Our View: Delays in releasing public records shameful (February 7, 2016)

Local, state and national government officials like to talk about transparency, both the importance of it and their agencies’ track records of actually being transparent.

We are heartened that so many of our leaders acknowledge the importance of being transparent when conducting the public’s business. Unfortunately, we find far too many instances where what they say and what they do fail to match.

Even more unfortunately, we find some local agencies’ response to simple California Public Records Act requests to be dismal at best.

Take the city of Adelanto, for example. In July Staff Writer Shea Johnson submitted a Public Records Act request to the city for emails exchanged between Mayor Rich Kerr and then City Manager Tom Thornton between March 1 and July 14 of 2015. Johnson made his request to try to see if he could verify through the emails’ contents whether residents were correct in alleging that Kerr and perhaps other Council members had violated the city’s charter.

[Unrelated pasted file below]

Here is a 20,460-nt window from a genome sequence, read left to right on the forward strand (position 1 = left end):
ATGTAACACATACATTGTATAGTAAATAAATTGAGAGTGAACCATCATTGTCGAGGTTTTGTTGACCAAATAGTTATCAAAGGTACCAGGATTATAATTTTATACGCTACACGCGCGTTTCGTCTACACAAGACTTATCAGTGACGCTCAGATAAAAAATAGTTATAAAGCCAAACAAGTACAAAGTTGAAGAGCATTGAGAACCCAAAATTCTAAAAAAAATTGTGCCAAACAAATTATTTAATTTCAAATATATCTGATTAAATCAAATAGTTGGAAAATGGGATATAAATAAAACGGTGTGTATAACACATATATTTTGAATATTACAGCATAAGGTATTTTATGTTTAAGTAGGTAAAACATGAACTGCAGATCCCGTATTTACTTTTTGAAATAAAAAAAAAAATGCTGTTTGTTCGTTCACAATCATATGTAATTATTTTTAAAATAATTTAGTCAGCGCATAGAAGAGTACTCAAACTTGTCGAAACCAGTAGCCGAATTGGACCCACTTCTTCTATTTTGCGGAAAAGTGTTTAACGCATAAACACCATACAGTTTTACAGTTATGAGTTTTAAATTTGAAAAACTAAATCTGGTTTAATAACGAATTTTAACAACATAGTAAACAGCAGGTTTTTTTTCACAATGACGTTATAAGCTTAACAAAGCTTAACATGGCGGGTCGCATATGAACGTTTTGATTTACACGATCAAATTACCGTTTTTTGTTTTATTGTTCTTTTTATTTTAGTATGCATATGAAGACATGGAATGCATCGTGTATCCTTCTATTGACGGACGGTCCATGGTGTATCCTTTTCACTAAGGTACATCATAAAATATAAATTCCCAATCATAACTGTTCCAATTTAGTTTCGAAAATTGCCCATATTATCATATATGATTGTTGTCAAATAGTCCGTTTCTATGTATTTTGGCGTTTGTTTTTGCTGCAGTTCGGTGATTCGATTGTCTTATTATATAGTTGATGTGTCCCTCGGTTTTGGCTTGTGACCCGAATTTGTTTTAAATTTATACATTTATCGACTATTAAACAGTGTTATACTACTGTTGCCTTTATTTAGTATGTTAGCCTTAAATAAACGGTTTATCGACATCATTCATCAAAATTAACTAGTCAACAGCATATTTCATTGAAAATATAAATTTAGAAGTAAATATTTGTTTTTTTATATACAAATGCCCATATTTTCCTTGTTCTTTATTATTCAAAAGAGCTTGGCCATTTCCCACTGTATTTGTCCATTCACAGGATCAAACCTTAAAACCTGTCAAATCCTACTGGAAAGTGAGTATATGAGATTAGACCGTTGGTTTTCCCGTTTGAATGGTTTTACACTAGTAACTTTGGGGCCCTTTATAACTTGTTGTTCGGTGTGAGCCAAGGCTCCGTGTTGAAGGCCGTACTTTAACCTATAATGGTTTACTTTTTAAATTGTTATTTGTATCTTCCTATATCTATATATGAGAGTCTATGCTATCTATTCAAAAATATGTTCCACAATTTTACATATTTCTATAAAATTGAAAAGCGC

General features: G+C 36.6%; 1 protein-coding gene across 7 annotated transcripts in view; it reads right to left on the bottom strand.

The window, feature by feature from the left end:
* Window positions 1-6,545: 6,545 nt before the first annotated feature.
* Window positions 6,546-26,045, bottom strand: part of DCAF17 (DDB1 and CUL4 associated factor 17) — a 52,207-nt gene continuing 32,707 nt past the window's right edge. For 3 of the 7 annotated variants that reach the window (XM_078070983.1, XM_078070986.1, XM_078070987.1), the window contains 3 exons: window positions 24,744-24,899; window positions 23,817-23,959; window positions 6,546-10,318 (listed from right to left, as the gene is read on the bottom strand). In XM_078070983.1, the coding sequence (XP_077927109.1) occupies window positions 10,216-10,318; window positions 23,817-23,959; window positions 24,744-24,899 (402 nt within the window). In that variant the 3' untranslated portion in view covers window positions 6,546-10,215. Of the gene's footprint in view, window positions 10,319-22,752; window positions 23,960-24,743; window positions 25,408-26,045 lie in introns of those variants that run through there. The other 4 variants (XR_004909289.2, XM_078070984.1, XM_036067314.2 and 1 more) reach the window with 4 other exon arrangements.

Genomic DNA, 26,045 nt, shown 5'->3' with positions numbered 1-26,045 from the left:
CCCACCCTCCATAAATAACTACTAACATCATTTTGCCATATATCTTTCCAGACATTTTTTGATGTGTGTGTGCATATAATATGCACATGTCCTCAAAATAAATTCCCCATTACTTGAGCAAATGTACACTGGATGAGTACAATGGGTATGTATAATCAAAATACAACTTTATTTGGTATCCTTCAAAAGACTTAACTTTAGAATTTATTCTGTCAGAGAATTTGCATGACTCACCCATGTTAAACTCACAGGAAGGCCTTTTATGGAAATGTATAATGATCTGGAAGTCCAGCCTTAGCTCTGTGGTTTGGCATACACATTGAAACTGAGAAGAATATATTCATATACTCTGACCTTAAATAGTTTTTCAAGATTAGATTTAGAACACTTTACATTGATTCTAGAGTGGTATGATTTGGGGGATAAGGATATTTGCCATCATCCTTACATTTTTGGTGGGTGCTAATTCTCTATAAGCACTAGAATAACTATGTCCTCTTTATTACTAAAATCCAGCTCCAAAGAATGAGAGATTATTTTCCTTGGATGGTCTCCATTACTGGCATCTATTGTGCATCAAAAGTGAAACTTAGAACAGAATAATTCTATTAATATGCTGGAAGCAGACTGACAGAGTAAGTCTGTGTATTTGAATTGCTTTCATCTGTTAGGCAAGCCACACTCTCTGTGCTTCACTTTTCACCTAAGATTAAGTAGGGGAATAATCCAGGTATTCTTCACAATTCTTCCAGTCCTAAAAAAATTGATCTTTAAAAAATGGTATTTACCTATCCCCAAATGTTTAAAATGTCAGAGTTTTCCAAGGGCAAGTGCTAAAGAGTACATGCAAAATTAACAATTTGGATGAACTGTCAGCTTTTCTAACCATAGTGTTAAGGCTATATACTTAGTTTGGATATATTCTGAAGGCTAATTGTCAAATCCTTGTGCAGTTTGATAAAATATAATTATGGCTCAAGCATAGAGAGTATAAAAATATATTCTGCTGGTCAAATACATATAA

Six months later, Johnson still has not received a single email that he requested. He is not alone, either. One Adelanto resident who submitted a similar Public Records Act request has been waiting eight months to receive the records he sought.

Johnson has received more than a dozen notices from the city requesting two-week extensions. At first Adelanto blamed the delay in producing the public records on staff shortages in its IT Department. But of late the city has blamed the ongoing delays on the time and effort it has taken to pull and review the emails. It says Adelanto’s former city attorney, Todd Litfin, is involved in reviewing the emails.

We don’t know how many emails are being reviewed, but we would doubt the number is in the thousands. How many times a week does a city manager need to email a mayor, anyway? We would be surprised if there are more than a couple hundred emails to be reviewed.

One would think Litfin already has reviewed many of the emails and could simply release them to our reporter immediately. That’s what Peter Scheer, executive director of the First Amendment Coalition, suggests.

The California Public Records Act allows for extensions in unusual circumstances, but we’re skeptical that this request really falls into that category.

Remember, these emails could shed light on possible violations of Adelanto’s city charter. Every Adelanto resident should be interested in that.

We’ve heard of other agencies that have played the similar games with Public Records Act requests.

We think such delays violate the spirit of the law, if not the law itself. Residents and members of the media should not have to file lawsuits to force agencies to provide records that any member of the public has a right to see in a timely manner.